'Betrayal, lies and corruption': Inside the murky world of Osho Ashram

How an influential coterie of the godman’s followers captured his commune, and its wealth.

WrittenBy:Prateek Goyal
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Read the story in Hindi here.

In Wild Wild Country, the Netflix film about Osho’s Rajneeshpuram religious commune in the United States, one major plotline is his rift with his closest associate, Ma Anand Sheela. It’s this story that has shaped the perception of late godman's Osho Ashram. But there’s another story, which has been arguably as significant in shaping Osho Ashram over the past three decades. It’s a story of alleged betrayal, greed and a power grab at the centre of which lie the lucrative rights to Osho’s literature and personal effects.

This story starts after Sheela’s has ended, in jail.

It’s January 19, 1990. A roomful of men and women are gathered in an auditorium at Osho Ashram in Pune’s affluent Koregaon Park, awaiting the news they have been dreading. Just after sunset, a bearded man with silver grey hair, recognised by most of them, gets up on the stage, grabs a mic and the assembly snaps to attention. They know it has happened.

“Osho left his body at 5 pm,” Swami Prem Amrito breaks the news.

Amrito, born John Andrews in the United Kingdom, had long been Osho’s personal physician and one of his more prominent overseas followers. He had also been one of only two witnesses to the godman’s passing, the other being Swami Anand Jayesh, born Michael O'Byrne in Canada, who sat in a front-row seat as Andrews described to the assembly of fellow devotees their master’s last moments.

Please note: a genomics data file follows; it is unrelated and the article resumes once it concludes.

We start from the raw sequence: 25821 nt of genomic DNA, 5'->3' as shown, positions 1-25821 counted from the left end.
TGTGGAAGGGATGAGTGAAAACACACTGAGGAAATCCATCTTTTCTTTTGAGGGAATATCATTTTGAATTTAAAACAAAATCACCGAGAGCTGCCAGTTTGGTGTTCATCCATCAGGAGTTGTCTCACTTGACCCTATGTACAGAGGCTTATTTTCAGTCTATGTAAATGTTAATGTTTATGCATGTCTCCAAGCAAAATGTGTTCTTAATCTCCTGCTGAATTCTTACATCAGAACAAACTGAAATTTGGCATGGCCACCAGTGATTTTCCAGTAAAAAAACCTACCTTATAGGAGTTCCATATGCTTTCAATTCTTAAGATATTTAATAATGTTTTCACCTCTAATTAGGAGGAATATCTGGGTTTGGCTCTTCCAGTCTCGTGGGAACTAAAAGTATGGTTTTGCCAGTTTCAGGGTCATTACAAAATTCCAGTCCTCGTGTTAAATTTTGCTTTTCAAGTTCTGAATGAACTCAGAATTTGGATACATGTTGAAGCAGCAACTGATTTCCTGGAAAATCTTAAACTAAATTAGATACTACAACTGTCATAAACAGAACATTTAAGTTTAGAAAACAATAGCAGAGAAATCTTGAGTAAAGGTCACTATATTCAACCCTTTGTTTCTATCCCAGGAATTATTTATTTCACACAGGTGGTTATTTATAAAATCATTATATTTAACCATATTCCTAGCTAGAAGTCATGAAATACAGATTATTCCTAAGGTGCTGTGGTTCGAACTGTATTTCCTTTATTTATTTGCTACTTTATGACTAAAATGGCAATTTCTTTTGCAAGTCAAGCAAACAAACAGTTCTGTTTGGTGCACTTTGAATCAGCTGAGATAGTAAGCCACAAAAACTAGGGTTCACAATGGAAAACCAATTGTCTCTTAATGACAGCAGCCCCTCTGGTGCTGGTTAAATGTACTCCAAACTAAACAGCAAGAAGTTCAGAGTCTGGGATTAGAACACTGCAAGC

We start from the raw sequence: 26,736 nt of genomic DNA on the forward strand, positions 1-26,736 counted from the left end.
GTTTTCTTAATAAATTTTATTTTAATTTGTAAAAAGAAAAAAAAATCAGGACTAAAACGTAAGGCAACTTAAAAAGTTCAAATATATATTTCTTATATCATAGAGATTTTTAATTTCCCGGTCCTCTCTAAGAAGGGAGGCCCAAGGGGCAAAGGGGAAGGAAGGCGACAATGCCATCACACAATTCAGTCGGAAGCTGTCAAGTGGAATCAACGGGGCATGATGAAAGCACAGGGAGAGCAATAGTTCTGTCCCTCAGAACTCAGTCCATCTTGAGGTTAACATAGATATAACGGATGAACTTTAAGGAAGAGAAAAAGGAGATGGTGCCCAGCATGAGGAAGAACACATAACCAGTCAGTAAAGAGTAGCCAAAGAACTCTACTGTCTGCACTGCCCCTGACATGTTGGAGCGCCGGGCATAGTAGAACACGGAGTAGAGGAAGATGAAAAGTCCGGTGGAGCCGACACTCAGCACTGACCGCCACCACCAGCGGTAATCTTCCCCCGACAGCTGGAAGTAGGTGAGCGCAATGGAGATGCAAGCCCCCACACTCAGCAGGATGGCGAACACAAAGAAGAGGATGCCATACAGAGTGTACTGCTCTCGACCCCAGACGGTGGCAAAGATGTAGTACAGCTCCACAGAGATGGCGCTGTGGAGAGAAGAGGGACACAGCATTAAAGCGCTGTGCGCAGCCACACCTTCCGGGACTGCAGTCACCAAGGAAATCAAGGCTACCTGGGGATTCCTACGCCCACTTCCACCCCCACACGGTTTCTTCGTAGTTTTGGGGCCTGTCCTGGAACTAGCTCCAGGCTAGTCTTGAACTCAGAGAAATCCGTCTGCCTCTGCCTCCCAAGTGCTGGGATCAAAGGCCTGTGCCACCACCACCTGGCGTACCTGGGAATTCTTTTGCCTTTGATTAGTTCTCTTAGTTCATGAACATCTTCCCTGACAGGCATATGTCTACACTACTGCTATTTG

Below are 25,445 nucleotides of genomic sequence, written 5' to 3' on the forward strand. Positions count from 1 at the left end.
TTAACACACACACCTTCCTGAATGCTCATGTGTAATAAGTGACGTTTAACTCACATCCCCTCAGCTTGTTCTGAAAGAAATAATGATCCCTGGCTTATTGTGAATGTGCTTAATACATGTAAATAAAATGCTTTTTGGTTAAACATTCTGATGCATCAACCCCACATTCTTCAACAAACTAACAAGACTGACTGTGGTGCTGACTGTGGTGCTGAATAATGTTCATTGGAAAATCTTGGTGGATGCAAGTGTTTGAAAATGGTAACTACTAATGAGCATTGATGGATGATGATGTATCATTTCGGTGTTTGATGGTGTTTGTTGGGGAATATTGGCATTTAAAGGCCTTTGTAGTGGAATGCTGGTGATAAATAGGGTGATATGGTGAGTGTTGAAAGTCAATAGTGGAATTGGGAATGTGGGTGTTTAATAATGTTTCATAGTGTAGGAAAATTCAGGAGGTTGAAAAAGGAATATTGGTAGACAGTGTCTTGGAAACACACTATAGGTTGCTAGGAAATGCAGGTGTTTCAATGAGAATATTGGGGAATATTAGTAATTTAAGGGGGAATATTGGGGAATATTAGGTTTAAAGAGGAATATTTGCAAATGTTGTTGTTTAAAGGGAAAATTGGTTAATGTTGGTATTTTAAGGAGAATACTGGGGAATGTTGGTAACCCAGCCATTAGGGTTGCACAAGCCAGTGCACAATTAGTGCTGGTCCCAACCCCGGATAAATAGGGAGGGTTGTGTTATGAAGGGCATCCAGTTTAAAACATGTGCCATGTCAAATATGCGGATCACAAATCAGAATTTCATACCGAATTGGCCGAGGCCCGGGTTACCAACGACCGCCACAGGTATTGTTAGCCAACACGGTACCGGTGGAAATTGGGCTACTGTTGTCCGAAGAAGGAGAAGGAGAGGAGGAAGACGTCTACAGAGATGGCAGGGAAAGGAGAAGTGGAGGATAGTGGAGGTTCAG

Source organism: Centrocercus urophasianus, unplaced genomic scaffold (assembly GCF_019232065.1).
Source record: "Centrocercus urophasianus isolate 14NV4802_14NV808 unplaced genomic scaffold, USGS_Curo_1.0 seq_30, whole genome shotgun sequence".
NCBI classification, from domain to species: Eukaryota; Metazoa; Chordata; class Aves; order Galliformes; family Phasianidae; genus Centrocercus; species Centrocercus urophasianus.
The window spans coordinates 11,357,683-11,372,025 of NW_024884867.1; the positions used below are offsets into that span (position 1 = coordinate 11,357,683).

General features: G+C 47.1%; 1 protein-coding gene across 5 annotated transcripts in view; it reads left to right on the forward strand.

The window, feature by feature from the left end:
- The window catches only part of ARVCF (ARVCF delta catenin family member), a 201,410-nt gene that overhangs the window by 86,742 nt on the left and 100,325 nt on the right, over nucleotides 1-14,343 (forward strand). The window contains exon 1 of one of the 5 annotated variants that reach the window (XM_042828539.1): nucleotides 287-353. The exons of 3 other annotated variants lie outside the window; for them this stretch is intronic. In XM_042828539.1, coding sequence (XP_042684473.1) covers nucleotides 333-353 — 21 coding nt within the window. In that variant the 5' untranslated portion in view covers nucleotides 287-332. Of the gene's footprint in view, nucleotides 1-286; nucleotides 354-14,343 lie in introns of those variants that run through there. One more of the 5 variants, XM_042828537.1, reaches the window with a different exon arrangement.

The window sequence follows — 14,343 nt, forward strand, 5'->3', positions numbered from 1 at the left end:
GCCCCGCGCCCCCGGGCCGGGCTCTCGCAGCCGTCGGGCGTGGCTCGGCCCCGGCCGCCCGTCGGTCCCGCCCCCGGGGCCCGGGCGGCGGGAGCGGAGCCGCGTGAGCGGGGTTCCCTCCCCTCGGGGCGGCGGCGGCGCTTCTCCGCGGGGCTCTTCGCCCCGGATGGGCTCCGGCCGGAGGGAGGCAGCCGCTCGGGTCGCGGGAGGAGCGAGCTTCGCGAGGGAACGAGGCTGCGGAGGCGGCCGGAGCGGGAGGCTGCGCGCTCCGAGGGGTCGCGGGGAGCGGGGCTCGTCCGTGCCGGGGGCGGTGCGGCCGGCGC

Andrews addressed the devotees again the next day, conveying to them Osho’s final wishes and directions. The most significant detail: Osho had commanded Andrews and O’Byrne to spread his word to the world. “I leave you my dream,” he’d reportedly told them.

The godman had also willed the Inner Circle, a 21-member committee of his close associates established nine months earlier to run the Osho commune, to be his inheritor, Andrews declared.

At the time Osho’s followers wouldn’t have imagined that Andrews and, especially, O’Byrne were preparing to turn their commune upside down.

In the three decades since Osho’s death, O'Byrne and Andrews, both in their 70s now, have allegedly seized intellectual property rights worth thousands of crores from Osho Ashram, inviting protests and court cases from a group of Osho’s followers.

How did they pull off such a heist? Quite easily, actually: they had allegedly faked Osho’s will.

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